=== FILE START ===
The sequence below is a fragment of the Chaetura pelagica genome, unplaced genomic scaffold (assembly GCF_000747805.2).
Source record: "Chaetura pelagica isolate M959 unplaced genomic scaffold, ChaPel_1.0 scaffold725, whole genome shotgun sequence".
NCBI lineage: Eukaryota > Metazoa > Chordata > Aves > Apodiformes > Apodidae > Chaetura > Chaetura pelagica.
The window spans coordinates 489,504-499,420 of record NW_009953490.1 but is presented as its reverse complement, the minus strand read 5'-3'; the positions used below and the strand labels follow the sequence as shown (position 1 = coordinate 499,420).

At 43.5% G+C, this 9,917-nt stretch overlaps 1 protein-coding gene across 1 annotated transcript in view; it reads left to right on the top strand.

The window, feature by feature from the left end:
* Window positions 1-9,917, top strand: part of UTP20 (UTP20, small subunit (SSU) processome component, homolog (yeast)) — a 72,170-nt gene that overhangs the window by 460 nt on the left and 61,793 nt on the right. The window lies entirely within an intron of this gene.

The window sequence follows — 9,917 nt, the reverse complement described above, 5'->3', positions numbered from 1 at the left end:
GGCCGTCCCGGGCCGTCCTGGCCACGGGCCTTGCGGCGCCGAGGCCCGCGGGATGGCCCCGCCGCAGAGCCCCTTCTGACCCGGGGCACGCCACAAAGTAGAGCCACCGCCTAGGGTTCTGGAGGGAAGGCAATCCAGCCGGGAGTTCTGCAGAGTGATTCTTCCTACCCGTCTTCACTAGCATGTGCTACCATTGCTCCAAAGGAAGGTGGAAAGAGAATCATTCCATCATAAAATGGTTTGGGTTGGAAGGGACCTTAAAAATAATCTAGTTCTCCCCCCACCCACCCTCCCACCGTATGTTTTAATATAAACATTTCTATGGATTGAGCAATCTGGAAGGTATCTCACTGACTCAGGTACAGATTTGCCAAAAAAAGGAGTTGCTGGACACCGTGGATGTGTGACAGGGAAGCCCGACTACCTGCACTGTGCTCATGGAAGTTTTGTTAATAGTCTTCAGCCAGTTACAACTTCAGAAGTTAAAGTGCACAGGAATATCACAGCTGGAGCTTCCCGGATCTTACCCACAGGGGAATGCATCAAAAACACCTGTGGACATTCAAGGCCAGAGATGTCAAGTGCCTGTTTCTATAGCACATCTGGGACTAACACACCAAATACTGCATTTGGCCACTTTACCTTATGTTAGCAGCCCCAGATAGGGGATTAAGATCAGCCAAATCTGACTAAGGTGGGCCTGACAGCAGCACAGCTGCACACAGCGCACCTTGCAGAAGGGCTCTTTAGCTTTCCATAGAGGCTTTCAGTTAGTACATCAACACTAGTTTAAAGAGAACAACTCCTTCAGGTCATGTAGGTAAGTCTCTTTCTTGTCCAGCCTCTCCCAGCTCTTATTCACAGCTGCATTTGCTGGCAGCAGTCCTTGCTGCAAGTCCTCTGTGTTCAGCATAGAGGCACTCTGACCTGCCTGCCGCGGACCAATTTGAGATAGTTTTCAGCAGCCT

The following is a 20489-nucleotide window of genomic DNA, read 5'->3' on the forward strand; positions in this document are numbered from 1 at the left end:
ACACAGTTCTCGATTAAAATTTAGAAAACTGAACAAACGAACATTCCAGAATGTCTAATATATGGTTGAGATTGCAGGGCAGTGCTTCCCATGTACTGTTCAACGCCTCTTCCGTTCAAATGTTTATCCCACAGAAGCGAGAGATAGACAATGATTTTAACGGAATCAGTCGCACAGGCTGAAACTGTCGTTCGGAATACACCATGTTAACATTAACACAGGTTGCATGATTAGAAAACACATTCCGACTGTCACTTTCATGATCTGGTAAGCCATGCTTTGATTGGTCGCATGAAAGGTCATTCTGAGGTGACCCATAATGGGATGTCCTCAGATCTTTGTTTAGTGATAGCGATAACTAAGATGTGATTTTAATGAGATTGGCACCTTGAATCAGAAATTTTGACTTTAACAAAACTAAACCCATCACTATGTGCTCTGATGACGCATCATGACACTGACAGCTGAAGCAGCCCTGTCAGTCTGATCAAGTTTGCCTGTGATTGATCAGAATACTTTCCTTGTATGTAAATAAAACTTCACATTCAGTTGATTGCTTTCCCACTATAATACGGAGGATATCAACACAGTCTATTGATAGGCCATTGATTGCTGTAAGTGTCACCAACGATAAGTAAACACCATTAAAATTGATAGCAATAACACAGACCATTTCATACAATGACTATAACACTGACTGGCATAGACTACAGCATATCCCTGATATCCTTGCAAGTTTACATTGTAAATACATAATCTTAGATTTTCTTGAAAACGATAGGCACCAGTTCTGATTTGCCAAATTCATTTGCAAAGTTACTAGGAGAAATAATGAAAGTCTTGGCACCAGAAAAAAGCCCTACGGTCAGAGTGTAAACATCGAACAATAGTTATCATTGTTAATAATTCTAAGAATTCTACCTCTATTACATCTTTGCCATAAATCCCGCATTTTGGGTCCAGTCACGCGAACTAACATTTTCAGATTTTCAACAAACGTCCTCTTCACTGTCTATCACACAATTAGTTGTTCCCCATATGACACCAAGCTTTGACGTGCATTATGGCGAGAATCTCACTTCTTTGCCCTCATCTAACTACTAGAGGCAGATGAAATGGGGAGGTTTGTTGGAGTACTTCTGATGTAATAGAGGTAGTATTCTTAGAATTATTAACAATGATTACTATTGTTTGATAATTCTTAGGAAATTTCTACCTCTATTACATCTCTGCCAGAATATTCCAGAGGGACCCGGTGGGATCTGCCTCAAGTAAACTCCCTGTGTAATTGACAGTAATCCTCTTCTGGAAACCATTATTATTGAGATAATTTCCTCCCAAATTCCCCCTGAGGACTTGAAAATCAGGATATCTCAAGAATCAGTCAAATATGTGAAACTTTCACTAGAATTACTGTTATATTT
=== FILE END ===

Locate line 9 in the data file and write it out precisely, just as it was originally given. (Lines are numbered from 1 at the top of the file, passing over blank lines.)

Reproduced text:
GGCCGTCCCGGGCCGTCCTGGCCACGGGCCTTGCGGCGCCGAGGCCCGCGGGATGGCCCCGCCGCAGAGCCCCTTCTGACCCGGGGCACGCCACAAAGTAGAGCCACCGCCTAGGGTTCTGGAGGGAAGGCAATCCAGCCGGGAGTTCTGCAGAGTGATTCTTCCTACCCGTCTTCACTAGCATGTGCTACCATTGCTCCAAAGGAAGGTGGAAAGAGAATCATTCCATCATAAAATGGTTTGGGTTGGAAGGGACCTTAAAAATAATCTAGTTCTCCCCCCACCCACCCTCCCACCGTATGTTTTAATATAAACATTTCTATGGATTGAGCAATCTGGAAGGTATCTCACTGACTCAGGTACAGATTTGCCAAAAAAAGGAGTTGCTGGACACCGTGGATGTGTGACAGGGAAGCCCGACTACCTGCACTGTGCTCATGGAAGTTTTGTTAATAGTCTTCAGCCAGTTACAACTTCAGAAGTTAAAGTGCACAGGAATATCACAGCTGGAGCTTCCCGGATCTTACCCACAGGGGAATGCATCAAAAACACCTGTGGACATTCAAGGCCAGAGATGTCAAGTGCCTGTTTCTATAGCACATCTGGGACTAACACACCAAATACTGCATTTGGCCACTTTACCTTATGTTAGCAGCCCCAGATAGGGGATTAAGATCAGCCAAATCTGACTAAGGTGGGCCTGACAGCAGCACAGCTGCACACAGCGCACCTTGCAGAAGGGCTCTTTAGCTTTCCATAGAGGCTTTCAGTTAGTACATCAACACTAGTTTAAAGAGAACAACTCCTTCAGGTCATGTAGGTAAGTCTCTTTCTTGTCCAGCCTCTCCCAGCTCTTATTCACAGCTGCATTTGCTGGCAGCAGTCCTTGCTGCAAGTCCTCTGTGTTCAGCATAGAGGCACTCTGACCTGCCTGCCGCGGACCAATTTGAGATAGTTTTCAGCAGCCT